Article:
Science

Older males who have recovered from Covid-19 ideal candidates for donating plasma: Study

Prashasti Awasthi Mumbai | Updated on October 20, 2020 Published on October 20, 2020

Men recovered from the coronavirus disease (Covid-19) donate convalescent plasma, at the Hemotherapy Institute in La Plata, Argentina October 5, 2020   -  REUTERS

Three factors were associated with stronger antibody responses: critical patients with Covid-19 who had to be hospitalised, being older, and being male

Older males who have recovered from a severe attack of Covid-19 make ideal candidates for donating plasma for treating the viral infection, according to a study by researchers at Johns Hopkins Bloomberg School of Public Health.

Sex, age, and severity of the disease may be critical in identifying Covid-19 survivors who are likely to have high levels of antibodies.

The study was published in the Journal of Clinical Investigation.

This comes as many health experts recommend convalescent plasma treatment for Covid-19 patients.

Also read: Covid-19: Antibodies fade quickly in recovering patients

Study lead author Sabra Klein, Ph D, a professor in the Bloomberg School’s Department of Molecular Microbiology and Immunology said in a statement: “We propose that sex, age, and severity of the disease should be used to guide the selection of donors for convalescent plasma transfer studies.”

Variability in antibody

She added: “This is because we found that these were significant patient characteristics that not only predicted the amount of antibody but the quality of that antibody.”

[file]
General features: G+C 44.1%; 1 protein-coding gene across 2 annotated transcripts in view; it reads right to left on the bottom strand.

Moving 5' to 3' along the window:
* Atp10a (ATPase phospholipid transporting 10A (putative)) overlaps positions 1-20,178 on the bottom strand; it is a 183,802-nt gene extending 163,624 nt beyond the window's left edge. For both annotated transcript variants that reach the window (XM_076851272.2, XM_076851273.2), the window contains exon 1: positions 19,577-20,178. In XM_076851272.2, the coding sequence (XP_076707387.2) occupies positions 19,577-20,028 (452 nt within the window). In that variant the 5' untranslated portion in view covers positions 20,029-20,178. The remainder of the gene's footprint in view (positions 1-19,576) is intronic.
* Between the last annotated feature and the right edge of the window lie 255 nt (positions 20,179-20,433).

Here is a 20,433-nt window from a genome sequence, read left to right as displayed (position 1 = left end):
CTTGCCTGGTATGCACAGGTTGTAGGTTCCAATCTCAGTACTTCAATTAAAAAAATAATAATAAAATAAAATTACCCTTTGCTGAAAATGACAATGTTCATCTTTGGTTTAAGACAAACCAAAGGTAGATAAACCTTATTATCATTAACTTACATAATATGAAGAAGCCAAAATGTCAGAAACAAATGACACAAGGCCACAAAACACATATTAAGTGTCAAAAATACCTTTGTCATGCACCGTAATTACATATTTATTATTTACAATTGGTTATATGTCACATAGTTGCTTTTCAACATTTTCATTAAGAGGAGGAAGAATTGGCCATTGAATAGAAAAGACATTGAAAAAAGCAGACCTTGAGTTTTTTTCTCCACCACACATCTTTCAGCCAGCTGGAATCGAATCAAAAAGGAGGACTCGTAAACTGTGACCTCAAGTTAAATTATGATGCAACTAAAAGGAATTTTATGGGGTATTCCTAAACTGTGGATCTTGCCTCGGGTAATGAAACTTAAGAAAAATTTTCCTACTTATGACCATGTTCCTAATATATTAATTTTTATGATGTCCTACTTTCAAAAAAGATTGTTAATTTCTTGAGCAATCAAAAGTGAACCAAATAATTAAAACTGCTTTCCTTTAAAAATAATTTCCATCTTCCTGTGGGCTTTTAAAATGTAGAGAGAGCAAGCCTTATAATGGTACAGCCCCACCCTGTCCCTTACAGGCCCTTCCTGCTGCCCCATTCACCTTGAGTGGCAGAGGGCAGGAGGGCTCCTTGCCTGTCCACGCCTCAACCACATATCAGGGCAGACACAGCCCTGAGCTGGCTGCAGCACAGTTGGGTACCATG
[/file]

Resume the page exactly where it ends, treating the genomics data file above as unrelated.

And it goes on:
For the study, the researchers examined the blood of 126 Covid-19 survivors. They found high variability in their antibody levels and their antibodies’ ability to neutralise the coronavirus, SARS-CoV-2.

Three factors were associated with stronger antibody responses: critical patients with Covid-19 who had to be hospitalised, being older, and being male.

Anti-spike proteins

The study noted that the plasma of survivors who had been hospitalised with Covid-19 had markedly more anti-spike protein antibodies and neutralised the virus more effectively. This suggested that disease severity prompts a stronger immune response.

Also read: SARS-CoV-2 can persist upto 140 days i.e. 20 weeks post-infection: Study

“We know that the magnitude of antibody responses correlates with disease severity in other infectious diseases, such as active tuberculosis,” Klein said.

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Published on October 20, 2020
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